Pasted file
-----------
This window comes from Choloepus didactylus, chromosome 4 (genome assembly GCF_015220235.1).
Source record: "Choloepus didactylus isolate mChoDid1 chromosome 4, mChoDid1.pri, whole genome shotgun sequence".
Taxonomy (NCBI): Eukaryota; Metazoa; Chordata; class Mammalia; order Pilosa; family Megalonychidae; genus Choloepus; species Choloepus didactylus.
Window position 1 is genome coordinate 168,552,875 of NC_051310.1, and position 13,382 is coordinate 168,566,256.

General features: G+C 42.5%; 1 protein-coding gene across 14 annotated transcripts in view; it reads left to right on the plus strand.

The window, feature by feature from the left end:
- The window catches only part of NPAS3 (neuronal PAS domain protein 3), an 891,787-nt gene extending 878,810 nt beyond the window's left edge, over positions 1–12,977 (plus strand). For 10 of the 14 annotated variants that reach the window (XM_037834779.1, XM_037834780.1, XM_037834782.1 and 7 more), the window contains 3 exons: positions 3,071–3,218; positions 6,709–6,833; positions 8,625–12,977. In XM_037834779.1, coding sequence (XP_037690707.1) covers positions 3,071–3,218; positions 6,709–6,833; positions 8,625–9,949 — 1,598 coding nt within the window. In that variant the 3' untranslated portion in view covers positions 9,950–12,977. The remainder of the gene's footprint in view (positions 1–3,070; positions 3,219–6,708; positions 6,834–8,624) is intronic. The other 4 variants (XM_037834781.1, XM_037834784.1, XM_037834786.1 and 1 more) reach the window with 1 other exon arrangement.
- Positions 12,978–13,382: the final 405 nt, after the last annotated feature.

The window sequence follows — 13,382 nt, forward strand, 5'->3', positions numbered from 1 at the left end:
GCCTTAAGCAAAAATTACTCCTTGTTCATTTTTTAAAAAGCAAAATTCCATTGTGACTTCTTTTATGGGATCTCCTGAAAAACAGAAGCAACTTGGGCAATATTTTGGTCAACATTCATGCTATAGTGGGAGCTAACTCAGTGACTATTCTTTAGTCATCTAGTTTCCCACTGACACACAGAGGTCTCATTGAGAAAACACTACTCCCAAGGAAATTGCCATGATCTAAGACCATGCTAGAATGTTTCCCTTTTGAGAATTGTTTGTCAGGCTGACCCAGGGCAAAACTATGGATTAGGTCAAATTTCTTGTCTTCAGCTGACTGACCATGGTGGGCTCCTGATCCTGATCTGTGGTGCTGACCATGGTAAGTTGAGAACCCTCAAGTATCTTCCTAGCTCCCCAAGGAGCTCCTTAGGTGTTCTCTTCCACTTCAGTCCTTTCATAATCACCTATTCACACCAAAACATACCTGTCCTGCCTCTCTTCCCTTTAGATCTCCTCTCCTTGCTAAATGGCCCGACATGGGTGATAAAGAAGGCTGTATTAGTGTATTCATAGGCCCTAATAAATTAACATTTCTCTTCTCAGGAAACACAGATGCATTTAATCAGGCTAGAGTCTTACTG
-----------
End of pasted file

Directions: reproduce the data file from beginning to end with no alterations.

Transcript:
This window comes from Choloepus didactylus, chromosome 4 (genome assembly GCF_015220235.1).
Source record: "Choloepus didactylus isolate mChoDid1 chromosome 4, mChoDid1.pri, whole genome shotgun sequence".
Taxonomy (NCBI): Eukaryota; Metazoa; Chordata; class Mammalia; order Pilosa; family Megalonychidae; genus Choloepus; species Choloepus didactylus.
Window position 1 is genome coordinate 168,552,875 of NC_051310.1, and position 13,382 is coordinate 168,566,256.

General features: G+C 42.5%; 1 protein-coding gene across 14 annotated transcripts in view; it reads left to right on the plus strand.

The window, feature by feature from the left end:
- The window catches only part of NPAS3 (neuronal PAS domain protein 3), an 891,787-nt gene extending 878,810 nt beyond the window's left edge, over positions 1–12,977 (plus strand). For 10 of the 14 annotated variants that reach the window (XM_037834779.1, XM_037834780.1, XM_037834782.1 and 7 more), the window contains 3 exons: positions 3,071–3,218; positions 6,709–6,833; positions 8,625–12,977. In XM_037834779.1, coding sequence (XP_037690707.1) covers positions 3,071–3,218; positions 6,709–6,833; positions 8,625–9,949 — 1,598 coding nt within the window. In that variant the 3' untranslated portion in view covers positions 9,950–12,977. The remainder of the gene's footprint in view (positions 1–3,070; positions 3,219–6,708; positions 6,834–8,624) is intronic. The other 4 variants (XM_037834781.1, XM_037834784.1, XM_037834786.1 and 1 more) reach the window with 1 other exon arrangement.
- Positions 12,978–13,382: the final 405 nt, after the last annotated feature.

The window sequence follows — 13,382 nt, forward strand, 5'->3', positions numbered from 1 at the left end:
GCCTTAAGCAAAAATTACTCCTTGTTCATTTTTTAAAAAGCAAAATTCCATTGTGACTTCTTTTATGGGATCTCCTGAAAAACAGAAGCAACTTGGGCAATATTTTGGTCAACATTCATGCTATAGTGGGAGCTAACTCAGTGACTATTCTTTAGTCATCTAGTTTCCCACTGACACACAGAGGTCTCATTGAGAAAACACTACTCCCAAGGAAATTGCCATGATCTAAGACCATGCTAGAATGTTTCCCTTTTGAGAATTGTTTGTCAGGCTGACCCAGGGCAAAACTATGGATTAGGTCAAATTTCTTGTCTTCAGCTGACTGACCATGGTGGGCTCCTGATCCTGATCTGTGGTGCTGACCATGGTAAGTTGAGAACCCTCAAGTATCTTCCTAGCTCCCCAAGGAGCTCCTTAGGTGTTCTCTTCCACTTCAGTCCTTTCATAATCACCTATTCACACCAAAACATACCTGTCCTGCCTCTCTTCCCTTTAGATCTCCTCTCCTTGCTAAATGGCCCGACATGGGTGATAAAGAAGGCTGTATTAGTGTATTCATAGGCCCTAATAAATTAACATTTCTCTTCTCAGGAAACACAGATGCATTTAATCAGGCTAGAGTCTTACTG